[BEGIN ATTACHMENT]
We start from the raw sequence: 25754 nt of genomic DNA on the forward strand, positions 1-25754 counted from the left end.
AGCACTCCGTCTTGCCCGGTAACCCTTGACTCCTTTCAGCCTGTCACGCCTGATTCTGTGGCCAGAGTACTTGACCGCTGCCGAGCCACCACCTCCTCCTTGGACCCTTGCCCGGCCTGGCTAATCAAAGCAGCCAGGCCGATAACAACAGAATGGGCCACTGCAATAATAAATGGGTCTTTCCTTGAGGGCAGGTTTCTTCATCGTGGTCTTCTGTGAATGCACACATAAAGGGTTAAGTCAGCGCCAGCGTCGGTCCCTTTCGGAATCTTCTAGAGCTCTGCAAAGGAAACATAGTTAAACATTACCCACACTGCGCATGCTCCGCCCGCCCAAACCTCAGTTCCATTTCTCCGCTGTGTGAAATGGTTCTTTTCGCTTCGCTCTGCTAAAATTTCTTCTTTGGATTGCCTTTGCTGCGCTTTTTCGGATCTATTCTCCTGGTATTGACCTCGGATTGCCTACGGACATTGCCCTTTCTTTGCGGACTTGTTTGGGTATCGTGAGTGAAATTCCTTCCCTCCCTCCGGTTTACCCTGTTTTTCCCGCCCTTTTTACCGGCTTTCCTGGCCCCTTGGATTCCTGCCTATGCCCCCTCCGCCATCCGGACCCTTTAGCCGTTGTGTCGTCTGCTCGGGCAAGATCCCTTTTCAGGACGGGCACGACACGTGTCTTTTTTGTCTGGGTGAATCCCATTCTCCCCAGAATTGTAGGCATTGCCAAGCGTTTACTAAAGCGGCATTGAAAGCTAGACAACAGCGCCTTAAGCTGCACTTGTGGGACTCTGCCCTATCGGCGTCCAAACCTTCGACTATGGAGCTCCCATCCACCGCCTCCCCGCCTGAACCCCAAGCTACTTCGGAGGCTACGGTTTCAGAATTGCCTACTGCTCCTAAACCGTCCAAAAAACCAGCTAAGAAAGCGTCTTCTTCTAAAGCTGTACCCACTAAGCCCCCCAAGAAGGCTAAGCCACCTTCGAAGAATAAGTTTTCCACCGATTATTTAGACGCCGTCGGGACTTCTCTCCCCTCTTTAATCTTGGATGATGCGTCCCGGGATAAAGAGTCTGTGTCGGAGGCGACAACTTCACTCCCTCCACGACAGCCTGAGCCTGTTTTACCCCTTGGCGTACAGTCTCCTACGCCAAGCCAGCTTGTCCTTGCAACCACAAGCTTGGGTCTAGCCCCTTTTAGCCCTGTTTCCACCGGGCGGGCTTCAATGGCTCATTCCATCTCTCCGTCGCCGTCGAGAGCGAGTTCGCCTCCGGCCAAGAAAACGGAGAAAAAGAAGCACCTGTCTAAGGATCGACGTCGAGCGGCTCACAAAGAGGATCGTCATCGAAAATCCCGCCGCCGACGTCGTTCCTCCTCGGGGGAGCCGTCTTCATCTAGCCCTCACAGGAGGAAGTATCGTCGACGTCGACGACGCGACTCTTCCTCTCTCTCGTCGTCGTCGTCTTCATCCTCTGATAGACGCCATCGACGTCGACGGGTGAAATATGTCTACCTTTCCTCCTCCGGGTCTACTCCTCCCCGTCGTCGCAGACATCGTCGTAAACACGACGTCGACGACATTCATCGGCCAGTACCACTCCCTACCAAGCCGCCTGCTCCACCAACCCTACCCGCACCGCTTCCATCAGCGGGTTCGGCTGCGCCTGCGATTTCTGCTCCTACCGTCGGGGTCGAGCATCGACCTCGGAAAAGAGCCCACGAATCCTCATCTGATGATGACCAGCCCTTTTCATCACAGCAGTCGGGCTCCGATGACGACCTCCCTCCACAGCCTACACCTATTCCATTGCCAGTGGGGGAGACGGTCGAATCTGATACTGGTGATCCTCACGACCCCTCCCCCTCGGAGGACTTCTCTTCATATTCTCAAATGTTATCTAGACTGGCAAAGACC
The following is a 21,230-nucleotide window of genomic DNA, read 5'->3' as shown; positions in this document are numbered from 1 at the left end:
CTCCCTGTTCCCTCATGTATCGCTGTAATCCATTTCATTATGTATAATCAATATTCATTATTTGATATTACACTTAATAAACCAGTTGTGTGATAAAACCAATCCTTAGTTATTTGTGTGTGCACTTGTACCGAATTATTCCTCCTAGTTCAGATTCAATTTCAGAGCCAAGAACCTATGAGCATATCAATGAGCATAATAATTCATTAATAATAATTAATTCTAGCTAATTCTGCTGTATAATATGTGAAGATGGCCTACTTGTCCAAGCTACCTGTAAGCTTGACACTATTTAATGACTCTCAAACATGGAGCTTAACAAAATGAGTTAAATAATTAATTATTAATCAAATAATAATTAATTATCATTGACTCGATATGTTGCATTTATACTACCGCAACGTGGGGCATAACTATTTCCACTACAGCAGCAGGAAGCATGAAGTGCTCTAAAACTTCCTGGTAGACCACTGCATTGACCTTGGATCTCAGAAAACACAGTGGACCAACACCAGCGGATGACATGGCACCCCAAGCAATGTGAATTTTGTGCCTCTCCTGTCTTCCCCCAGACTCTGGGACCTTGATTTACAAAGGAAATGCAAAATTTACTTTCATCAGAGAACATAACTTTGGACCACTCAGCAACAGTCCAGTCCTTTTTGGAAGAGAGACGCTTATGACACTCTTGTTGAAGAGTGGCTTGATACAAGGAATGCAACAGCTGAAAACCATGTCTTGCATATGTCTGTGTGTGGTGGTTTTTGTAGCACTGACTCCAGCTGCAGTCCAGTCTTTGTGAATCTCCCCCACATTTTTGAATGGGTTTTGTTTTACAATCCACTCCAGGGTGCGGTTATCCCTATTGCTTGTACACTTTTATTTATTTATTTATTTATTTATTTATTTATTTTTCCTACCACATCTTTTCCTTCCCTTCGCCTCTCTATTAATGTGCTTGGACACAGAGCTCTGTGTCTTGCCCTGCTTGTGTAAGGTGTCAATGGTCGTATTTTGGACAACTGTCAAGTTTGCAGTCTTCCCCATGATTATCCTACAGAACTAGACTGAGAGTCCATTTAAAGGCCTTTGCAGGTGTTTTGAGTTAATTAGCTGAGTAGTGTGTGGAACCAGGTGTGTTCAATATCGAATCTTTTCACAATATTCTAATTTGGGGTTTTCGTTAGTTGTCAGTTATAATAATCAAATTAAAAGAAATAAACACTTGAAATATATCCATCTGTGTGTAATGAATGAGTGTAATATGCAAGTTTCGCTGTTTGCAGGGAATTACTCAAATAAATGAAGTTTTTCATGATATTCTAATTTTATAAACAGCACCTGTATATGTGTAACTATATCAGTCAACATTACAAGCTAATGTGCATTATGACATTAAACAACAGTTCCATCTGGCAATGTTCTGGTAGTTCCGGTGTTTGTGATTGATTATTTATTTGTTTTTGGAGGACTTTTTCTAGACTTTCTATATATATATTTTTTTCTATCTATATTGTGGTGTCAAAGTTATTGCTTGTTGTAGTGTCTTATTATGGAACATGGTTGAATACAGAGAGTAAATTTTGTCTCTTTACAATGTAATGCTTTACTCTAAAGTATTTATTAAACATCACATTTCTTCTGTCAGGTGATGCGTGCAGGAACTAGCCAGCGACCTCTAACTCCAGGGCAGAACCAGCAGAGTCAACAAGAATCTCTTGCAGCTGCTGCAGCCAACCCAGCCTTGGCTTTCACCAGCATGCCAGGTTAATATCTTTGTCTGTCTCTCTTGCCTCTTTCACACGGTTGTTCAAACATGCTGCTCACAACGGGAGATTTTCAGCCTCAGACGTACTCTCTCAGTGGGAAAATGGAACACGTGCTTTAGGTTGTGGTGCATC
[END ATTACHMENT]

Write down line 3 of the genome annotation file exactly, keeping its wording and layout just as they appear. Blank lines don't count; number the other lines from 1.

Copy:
The following is a 21,230-nucleotide window of genomic DNA, read 5'->3' as shown; positions in this document are numbered from 1 at the left end: